No one can forget the excitement upon seeing this image, taken in 1976 by the Viking spacecraft then orbiting Mars. Clearly it is a face complete with eyes (well, at least one), nose, and mouth. Some claimed that computer enhancement showed an eyeball with the pupil (the right eye) plus a tear drop below the eye. In 1998, the Mars Global Surveyor re-photographed the same region and the face now looked somewhat different, the "eye", sadly, either was never there or had disappeared:
So the Martians most likely did not construct the site, if there had been Martians in the first place.
Now the Phoenix Mars Lander tells us, there is ice on Mars and the Martian soil is similar to that found in our backyards. For those who grew up with Ray Bradbury's the Martian Chronicles (1950), the new info is simply a re-affirmation of what maybe, even though no Martians are found just yet. Of course, Marvin the Martian (and his eyes) has been around to entertain us for a long long time:
Now, remember this 1990 movie, "Total Recall", starring Arnold
Fast forward your DVD to the part when Douglas Quaid and Melina get blown out of the enclosures onto the surface of Mars and are now exposed to the Martian environment, i.e., the vacuum. Their bodies begin to bloat. The change of their eyes is especially alarming as they begin to bulge out of the eye sockets. However, as soon as the alien machine starts to alter the Mars atmosphere to that resembling the Earth, both Quaid and Melina recover nicely. Their eyes look entirely normal with no loss in function - as if nothing untoward has happened. Right there is your clue that something is amiss in this explosive decompression episode. If the eyeball can expand at all, it'll only be the conjunctiva. The retina does not have the elasticity to allow stretching and is certain to disrupt, just like wet tissue paper. So an episode such as that depicted in the movie can lead to blindness.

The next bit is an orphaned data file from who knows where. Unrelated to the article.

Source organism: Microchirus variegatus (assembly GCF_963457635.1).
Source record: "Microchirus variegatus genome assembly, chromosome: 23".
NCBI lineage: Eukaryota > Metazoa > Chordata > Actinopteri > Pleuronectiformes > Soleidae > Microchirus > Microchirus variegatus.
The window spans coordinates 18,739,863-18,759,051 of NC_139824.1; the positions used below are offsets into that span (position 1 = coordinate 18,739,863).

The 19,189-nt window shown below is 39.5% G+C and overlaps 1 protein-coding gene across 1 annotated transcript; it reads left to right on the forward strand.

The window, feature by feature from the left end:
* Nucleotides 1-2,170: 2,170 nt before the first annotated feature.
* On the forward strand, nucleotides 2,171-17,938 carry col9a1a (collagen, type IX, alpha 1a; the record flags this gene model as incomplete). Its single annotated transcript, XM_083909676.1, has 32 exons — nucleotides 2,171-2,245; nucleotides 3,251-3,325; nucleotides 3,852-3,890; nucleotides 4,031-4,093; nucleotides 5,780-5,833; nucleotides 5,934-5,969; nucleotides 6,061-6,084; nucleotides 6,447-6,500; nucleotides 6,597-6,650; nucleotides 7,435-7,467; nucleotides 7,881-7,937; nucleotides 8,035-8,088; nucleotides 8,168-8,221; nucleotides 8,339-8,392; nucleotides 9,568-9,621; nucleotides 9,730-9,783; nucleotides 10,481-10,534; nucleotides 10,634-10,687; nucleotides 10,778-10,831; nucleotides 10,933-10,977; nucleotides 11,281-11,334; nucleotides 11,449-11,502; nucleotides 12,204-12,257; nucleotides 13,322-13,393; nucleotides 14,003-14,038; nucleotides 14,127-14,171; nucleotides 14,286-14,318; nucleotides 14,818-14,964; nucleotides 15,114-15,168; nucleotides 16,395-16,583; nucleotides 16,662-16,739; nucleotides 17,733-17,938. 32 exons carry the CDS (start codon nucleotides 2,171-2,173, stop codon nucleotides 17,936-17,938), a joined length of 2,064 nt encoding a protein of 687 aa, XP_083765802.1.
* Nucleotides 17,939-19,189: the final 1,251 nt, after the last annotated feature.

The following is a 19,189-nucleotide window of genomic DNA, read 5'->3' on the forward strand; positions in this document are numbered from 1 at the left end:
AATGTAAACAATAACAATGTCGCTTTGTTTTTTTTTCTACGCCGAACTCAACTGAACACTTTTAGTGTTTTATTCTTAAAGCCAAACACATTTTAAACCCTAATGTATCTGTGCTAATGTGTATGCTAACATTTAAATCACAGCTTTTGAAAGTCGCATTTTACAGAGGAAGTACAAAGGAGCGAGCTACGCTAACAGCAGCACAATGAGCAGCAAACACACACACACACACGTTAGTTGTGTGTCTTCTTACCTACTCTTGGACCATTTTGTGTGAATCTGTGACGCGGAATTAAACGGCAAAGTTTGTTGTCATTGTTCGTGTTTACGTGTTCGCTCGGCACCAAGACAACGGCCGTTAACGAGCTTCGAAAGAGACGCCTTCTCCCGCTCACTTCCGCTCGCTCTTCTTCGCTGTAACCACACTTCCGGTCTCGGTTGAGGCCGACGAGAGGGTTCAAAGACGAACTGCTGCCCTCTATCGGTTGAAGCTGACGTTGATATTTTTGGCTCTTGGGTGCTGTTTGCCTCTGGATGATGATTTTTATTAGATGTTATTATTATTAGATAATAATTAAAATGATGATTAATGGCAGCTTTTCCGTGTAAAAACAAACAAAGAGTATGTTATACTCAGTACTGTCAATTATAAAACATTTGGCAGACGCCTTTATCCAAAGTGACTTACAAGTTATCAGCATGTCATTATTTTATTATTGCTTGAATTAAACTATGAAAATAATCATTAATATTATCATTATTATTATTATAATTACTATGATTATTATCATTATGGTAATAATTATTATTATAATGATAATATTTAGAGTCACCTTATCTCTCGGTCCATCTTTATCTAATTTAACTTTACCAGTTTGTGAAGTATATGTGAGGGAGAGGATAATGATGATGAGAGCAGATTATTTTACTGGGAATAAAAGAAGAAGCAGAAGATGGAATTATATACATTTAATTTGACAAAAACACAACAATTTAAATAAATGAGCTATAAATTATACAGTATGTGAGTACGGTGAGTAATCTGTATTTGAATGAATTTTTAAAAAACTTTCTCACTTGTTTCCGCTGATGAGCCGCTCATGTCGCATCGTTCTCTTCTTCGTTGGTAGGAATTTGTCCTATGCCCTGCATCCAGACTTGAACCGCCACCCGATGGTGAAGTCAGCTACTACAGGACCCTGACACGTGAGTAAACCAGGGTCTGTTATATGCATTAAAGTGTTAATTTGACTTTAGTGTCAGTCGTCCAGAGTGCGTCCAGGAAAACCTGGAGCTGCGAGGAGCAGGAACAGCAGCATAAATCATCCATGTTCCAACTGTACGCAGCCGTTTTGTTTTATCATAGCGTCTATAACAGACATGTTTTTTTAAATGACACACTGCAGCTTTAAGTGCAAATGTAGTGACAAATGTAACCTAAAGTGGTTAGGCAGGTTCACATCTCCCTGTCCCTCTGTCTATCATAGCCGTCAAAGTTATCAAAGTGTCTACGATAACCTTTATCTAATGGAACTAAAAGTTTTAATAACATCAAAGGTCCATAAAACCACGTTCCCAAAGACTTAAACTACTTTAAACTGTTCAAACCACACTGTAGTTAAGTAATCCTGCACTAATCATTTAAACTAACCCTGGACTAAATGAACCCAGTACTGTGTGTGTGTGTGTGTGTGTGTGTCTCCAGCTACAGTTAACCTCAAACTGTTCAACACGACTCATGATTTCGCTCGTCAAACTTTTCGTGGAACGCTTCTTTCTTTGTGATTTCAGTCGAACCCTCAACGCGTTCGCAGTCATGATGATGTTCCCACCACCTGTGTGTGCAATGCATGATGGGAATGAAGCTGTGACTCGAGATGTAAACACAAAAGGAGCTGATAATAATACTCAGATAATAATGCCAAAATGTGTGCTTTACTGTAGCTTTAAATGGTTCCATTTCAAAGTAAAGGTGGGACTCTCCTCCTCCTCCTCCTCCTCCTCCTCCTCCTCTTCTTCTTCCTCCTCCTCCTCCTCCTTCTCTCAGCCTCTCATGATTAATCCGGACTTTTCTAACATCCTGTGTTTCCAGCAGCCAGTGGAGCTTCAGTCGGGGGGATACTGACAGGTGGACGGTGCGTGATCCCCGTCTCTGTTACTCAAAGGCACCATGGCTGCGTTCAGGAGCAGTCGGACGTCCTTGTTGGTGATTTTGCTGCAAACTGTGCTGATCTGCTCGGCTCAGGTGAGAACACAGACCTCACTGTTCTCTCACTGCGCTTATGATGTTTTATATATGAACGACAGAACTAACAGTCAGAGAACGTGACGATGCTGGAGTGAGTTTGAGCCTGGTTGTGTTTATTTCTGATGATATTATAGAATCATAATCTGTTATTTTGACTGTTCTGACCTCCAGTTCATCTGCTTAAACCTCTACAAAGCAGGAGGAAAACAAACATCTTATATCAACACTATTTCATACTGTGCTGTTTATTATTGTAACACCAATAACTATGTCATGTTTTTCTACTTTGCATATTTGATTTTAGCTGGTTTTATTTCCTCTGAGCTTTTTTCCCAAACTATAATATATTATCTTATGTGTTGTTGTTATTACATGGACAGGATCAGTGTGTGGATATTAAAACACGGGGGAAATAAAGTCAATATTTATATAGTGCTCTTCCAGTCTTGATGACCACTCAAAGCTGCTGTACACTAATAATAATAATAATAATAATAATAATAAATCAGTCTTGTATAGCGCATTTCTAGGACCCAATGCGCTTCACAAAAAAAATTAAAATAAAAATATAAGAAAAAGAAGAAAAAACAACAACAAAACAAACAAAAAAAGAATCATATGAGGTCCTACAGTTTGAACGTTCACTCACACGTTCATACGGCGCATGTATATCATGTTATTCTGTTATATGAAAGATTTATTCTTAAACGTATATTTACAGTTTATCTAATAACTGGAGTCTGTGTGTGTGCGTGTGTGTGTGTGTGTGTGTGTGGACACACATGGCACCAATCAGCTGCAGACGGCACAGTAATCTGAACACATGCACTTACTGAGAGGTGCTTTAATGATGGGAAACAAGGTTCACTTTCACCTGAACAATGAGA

It is often assumed that a person explodes when exposed to the non-pressure of the outer space. In reality, for a human being to decompress from 1 atm to zero, nothing much happens, because the skin is tough enough to withstand such a small change. The sclera of the eyeglobe is especially strong because it is constituted of overlaying collagen fibers. A slight inflation, yes. Explosion, no. Oh, the death is from asphyxiation, naturally.
There has been only one catastrophic explosive decompression of unimaginable force. That is the Byford Dolphin diving bell accident of 1983. In which, 4 divers inside the bell died from a sudden pressure drop from 8 to 1 atm owing to the sudden opening of a hatch (the diver who opened the hatch also died). The Byford Dolphin is a Norwegian oil exploration rig then operating in the North Sea. The divers were undergoing gradual decompression when the accident occurred. One of them closest to the hatch literally did explode. The others showed blood lipoprotein denaturation, organ hemorrhages, and large amount of gas in blood vessels. One diver had a large sub-conjunctival blister suggesting a separation of the conjunctiva from the sclera.
It is possible that the script writers of "Total Recall" had perused the Byford Dolphin forensic reports, hence the eye scene.
Unfortunately, in a world now starving for oil, we foresee a rush to off-shore oil exploration and deep-sea drilling. We must all remember that safety for the workers/divers is a first priority and deservedly so.